Atherosclerosis Laboratory Projects
 

1. Control of cholesterol export from macrophages.

We are studying the roles of the cholesterol transporters ABCA1 and ABCG1 in the export of excess cholesterol from macrophages. A related interest is in defining which species of HDL interact with these transporters to accept and remove cellular cholesterol, and how HDL quality may be compromised in some disease states, such as cardiovascular disease and diabetes. The overall aim of these studies is to understand how cholesterol accumulation in the vascular wall may be prevented or reversed, to reduce the incidence and impact of atherosclerosis.

Prof Wendy Jessup
Prof Leonard Kritharides

References:
Hsieh V, Kim MJ, Gelissen IC, Brown AJ, Sandoval C, Hallab JC, Kockx M, Traini M, Jessup W, Kritharides L. Cellular cholesterol regulates ubiquitination and degradation of the cholesterol export proteins ABCA1 and ABCG1. J Biol Chem 2014 Feb 5
Gelissen IC, Harris M, Rye KA, Quinn C, Brown AJ, Kockx M, Cartland S, Packianathan M, Kritharides L, Jessup W. ABCA1 and ABCG1 synergize to mediate cholesterol export to apoA-I. Arterioscler Thromb Vasc Biol 2006;26:534-540

2. Cardiovascular side effects of cyclosporin A

Cyclosporin A (CsA) is an immunosuppressant drug that is commonly used in organ transplant recipients. Unfortunately, treatment with CsA has been associated with elevated plasma levels of cholesterol and triglycerides and increased risk of atherosclerosis. Studies in our lab are investigating the pathways by which CsA increases plasma cholesterol and triglyceride levels as well as how CsA affects the formation of atherosclerotic lesions using mouse models.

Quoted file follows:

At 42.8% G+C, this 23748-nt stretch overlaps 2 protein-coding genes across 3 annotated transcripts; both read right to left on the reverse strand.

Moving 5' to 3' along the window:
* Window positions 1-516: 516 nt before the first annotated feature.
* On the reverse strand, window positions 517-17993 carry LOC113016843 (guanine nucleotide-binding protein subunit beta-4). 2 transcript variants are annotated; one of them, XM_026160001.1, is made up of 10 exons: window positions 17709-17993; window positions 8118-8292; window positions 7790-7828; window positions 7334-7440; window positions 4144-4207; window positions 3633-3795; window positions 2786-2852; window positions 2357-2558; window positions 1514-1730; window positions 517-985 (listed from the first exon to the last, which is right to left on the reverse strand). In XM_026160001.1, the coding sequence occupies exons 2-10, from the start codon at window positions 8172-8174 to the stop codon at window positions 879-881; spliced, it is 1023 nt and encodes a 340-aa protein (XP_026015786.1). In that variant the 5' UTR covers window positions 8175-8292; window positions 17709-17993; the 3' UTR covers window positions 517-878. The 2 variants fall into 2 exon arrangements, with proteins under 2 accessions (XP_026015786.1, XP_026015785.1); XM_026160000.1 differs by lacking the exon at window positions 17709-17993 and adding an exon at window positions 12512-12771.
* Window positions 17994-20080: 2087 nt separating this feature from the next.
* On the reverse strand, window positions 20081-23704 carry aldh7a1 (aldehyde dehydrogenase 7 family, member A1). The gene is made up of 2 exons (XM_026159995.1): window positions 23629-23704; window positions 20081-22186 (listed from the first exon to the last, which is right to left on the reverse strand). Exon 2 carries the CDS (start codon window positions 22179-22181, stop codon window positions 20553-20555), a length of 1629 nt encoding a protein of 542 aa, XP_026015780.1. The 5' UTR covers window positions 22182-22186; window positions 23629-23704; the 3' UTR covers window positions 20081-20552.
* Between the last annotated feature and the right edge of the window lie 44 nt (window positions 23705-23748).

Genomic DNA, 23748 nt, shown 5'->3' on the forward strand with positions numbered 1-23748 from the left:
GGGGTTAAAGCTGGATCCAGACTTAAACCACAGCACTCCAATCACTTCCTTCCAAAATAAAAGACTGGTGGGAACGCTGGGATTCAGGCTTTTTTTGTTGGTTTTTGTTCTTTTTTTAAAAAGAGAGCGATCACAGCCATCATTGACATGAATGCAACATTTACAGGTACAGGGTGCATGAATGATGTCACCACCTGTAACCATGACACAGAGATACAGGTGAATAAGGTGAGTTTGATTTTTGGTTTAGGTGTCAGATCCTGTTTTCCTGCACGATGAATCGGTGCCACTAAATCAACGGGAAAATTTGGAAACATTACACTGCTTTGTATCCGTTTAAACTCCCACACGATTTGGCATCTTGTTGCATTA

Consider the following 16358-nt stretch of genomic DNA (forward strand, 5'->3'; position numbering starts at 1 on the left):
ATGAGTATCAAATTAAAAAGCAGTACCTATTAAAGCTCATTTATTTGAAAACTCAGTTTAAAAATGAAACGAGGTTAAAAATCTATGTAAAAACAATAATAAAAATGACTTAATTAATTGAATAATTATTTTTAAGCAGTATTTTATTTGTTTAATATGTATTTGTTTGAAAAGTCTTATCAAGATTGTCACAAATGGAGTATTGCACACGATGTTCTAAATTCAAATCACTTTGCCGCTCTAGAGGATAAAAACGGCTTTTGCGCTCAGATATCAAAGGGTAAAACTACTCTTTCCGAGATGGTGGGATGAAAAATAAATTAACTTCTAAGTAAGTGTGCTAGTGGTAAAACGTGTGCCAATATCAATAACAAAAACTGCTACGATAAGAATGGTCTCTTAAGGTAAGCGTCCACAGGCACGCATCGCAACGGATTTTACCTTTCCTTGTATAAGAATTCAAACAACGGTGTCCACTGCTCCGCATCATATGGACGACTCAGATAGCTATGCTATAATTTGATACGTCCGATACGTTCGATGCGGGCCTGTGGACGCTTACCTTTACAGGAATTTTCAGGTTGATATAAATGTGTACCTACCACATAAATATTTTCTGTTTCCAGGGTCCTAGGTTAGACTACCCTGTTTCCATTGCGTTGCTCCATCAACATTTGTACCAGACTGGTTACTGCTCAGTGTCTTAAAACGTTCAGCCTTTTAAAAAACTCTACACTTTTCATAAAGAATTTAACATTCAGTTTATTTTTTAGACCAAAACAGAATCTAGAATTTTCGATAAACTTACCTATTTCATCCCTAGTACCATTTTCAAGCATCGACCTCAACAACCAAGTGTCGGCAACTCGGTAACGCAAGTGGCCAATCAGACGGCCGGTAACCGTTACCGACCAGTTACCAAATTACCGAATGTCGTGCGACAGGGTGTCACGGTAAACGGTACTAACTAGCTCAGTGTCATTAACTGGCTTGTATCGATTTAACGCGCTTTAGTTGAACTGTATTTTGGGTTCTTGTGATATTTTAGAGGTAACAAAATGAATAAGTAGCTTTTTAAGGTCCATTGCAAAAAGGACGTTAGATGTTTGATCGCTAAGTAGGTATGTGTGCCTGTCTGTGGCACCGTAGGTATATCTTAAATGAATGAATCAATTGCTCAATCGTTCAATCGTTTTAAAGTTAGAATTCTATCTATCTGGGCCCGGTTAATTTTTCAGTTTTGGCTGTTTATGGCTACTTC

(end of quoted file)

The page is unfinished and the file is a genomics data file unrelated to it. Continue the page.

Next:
Dr Maaike Kockx

References:
Kockx M, Jessup W, Kritharides L. Cyclosporin A and atherosclerosis – Cellular pathways in atherogenesis. Pharmacol Ther. 2010; 128(1): 106-18
Kockx M, Guo DL, Traini M, Gaus K, Kay J, Rentero C, Wimmer-Kleikamp, S, Burnett JR, Le Goff W, Van Eck M, Stow JL, Jessup W, Kritharides L. Cyclosporin A decreases aplipoprotein E secretion from human macrophages via a protein phosphatase 2B-dependent and ABCA-1 independent pathway. J Biol Chem 2009; 284:24144-54

3. Regulation of constitutive protein secretion from human macrophages

Our group has identified various signalling and trafficking pathways that regulate the constitutive secretion of anti-atherogenic apolipoprotein E (apoE) from human macrophages. We have recently identified several other constitutive secreted proteins which may be transported along with apoE. We are currently investigating pathways that regulate the secretion of these proteins and how they relate to the secretion of apoE.

Dr Maaike Kockx
Prof Leonard Kritharides

References:
Kockx M, Jessup W, Kritharides L. Regulation of endogenous apolipoprotein E secretion by macrophages Arterioscler Thromb Vascular Biol 2008; 28:1060-1067
Kockx M, Guo DL, Huby T, Lesnik P, Kay J, Sabaretnam T, Jary E, Hill M, Gaus K, Chapman J, Stow JL, Jessup W, Kritharides L. Secretion of apolipoprotein E from macrophages occurs via a protein kinase A and calcium-dependent pathway along the microtubule network. Circ Res 2007, 101:607-616